One Wednesday, seven-year-old Jemima Sidney went into the woods to visit her tree. He was a nice tree. He reminded her of her grandfather, whom she’d seen two summers ago when she was five, but they hadn’t been back there because he lived all the way the other side of the country and they lived in Trinity’s Field, NC. But that was all right, because she had her tree and the tree smelled like her grandfather. And he talked like him, too.
Jemima’s mother was in real estate. That meant that she sold houses to people. Jemima often wondered what her mother would sell if she was in imaginary estate, but when she asked one time, her mother told her not to be silly; and another time, she told her not to be rude. Jemima also wasn’t sure how you could sell a house because it’s far too big to put in your pocket, see, but she also wasn’t allowed to ask that question. Her daddy was a lot easier to understand, because he didn’t sell houses; he built them. He often told her that made him and her mother a perfect pair.
When they had first moved to Trinity’s Field, NC, just after the last time she’d seen her grandfather, one day she decided to go out into the woods. It was easy because there were woods just behind their house and they went on for miles and miles. And she knew all about Little Red Riding Hood, but she wasn’t scared because there weren’t any wolves in this part of North Carolina, only bears and everyone knows that Goldilocks got away because bears only eat porridge.
But she didn’t meet a bear, because twenty-four yards from her house, she found a small clearing (called a “Glade”, Rembert told her) and that’s where she met Rembert the tree. At first, though, she didn’t really care about Rembert, she only really cared about the vine that was going up his trunk, because the more she looked at it, the more that vine seemed to shimmer and glow. And when she reached out to touch it, she could swear the vine moved.
“The Demno doesn’t like to be touched,” said a voice nearby.
Remembering the story of Little Red Riding Hood, Jemima gasped and turned, expecting to see the Wolf, or a Big Bad Bear behind her. But that wasn’t where the voice was from.
It was the tree that had spoken to her. It was easy to miss that it had a face in it, but once you saw it speak, it was unmistakable. His name was Rembert and he explained that he used to be a human boy, but he had given up life as a human more than a hundred years ago to live as a Dryad. A Dryad was a man in a tree, like Rembert. She got to be friends with him because she remembered where he was and she visited him and he explained to her another time that people needed Dryads so that they could communicate with the Demno, and the Demno was the shimmering vine that crept up the bark of his trunk and didn’t like to be touched.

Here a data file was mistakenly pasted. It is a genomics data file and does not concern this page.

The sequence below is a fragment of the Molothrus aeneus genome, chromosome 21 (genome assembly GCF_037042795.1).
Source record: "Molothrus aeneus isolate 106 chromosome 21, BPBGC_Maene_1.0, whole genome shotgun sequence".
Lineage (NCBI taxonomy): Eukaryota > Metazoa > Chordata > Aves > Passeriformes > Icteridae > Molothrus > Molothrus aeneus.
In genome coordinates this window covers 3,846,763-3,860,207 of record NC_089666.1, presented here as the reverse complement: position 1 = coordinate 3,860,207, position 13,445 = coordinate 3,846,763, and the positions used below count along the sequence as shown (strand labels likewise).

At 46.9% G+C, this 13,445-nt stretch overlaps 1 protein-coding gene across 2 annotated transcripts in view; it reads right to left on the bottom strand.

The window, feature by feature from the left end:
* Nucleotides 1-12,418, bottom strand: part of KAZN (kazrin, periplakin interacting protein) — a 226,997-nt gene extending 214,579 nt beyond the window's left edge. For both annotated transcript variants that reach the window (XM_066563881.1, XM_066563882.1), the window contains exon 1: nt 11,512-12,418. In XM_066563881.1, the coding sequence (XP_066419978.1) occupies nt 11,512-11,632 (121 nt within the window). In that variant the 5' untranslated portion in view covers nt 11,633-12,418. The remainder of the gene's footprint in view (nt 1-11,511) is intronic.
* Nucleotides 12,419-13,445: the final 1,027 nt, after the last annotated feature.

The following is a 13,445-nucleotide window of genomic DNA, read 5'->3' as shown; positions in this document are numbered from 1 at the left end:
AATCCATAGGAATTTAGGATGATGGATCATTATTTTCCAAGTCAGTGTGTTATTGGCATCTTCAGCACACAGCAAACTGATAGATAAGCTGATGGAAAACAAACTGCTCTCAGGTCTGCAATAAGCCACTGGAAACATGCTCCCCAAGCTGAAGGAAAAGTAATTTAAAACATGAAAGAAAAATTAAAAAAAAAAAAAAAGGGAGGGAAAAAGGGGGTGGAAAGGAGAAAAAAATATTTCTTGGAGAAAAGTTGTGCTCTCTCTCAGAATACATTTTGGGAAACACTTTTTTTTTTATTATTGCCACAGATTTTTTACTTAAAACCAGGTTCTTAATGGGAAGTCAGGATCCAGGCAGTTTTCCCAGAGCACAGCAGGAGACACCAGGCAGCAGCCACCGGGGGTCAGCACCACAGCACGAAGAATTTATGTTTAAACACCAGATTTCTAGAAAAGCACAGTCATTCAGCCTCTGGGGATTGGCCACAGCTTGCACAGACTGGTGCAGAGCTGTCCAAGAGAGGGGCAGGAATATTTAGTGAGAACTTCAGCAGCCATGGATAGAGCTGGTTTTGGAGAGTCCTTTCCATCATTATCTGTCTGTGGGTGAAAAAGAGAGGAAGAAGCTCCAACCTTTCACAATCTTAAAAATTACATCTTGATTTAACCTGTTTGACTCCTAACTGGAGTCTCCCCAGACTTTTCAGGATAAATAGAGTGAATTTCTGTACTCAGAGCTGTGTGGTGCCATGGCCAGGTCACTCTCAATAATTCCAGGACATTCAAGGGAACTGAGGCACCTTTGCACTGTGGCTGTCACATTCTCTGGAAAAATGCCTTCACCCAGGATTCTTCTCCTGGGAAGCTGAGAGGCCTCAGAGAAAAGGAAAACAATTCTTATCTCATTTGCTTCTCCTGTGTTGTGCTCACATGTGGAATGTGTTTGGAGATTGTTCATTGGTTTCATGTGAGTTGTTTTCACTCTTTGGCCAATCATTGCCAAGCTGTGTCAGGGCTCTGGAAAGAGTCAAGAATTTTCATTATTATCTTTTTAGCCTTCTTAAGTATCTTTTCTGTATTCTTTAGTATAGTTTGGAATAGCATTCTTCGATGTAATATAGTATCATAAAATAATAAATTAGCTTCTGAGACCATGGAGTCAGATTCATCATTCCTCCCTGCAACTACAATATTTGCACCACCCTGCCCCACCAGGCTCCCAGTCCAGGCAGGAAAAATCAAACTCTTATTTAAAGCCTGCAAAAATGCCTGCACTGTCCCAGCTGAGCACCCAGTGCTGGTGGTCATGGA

“But why do people care about shimmery vines?” At first, Jemima thought it might have been a rude question and she scolded herself, but Rembert didn’t mind and he answered her.
“The Demno is very powerful,” he told her. “More powerful than most of us realize. It controls the fate of all of the trees and all of the flowers and plants on the planet. Most people don’t know the Demno because it hides from them—that’s how the Powers that Be want it…” He had been getting excited, but now he slowed down. “There are things out there more powerful than the Demno.”
Her parents didn’t approve of her talking to trees. That’s why she did it in private; when they weren’t looking, she’d sneak out, and be sure to be back before they noticed. But sometimes she would tell them things Rembert had said.
“Who’s Rembert?” asked her mother one time when she found herself listening to her daughter.
And Jemima explained that Rembert was the tree out in the woods—
“You’re not supposed to go out in the woods,” her mother reminded her.
“Oh, let her go,” her father spoke up then. “Don’t worry, we’ve got the whole place roped off, fenced in. Let her enjoy the woods while she still can.”
Jemima wasn’t sure what that last part meant, but she was glad it was safe to go talk to Rembert in the woods now.
So that Wednesday, she went out into the woods to talk to her favorite tree. But when she got there, she saw the strangest thing.
There was a man there, huddled on the ground in front of Rembert, and the man kept saying “Please… please, Demno, let me back in, oh! Praise be to Lord Gollobor, don’t make me do this!”
The man was wrinklier than her daddy, and his hair was wiry and grey, and he wore this big robe that kind of looked like tree-bark and leaves—and why was his voice familiar?
Then she looked at the tree and realized Rembert’s face was gone!
“Rembert!” she screeched, and the old man turned.
“Jemima,” he called to her. “Oh, my dear Little Miss Sidney. I wish you didn’t have to see me like this…”
Why did he know her name? And why did he have Rembert’s face? Slowly, it started to dawn on her why the Demno had cloven her favorite tree in two.
“I wish I could spare you this,” said Rembert, the man. “I wish you hadn’t come today, now, of all times, to this place. I wish you didn’t have to know.”
But she did know. She knew her best friend was no longer a tree—but she also knew he was sad, so she went up to him and put her arms around him.
“We’re just not powerful enough,” he sobbed. “Deals had to be made, sacrifices. If we didn’t give them this, they’d take it from somewhere else. But now they’ve made me human again.”
“It’s not that bad,” Jemima apologized. “Now you can move around, and you can dance with me!”
A curt laugh broke his sobs. “Yes, of course I will dance with you, but that… what are we going to do now? Now… where will I go? And what will become of the Demno and all of their trees?”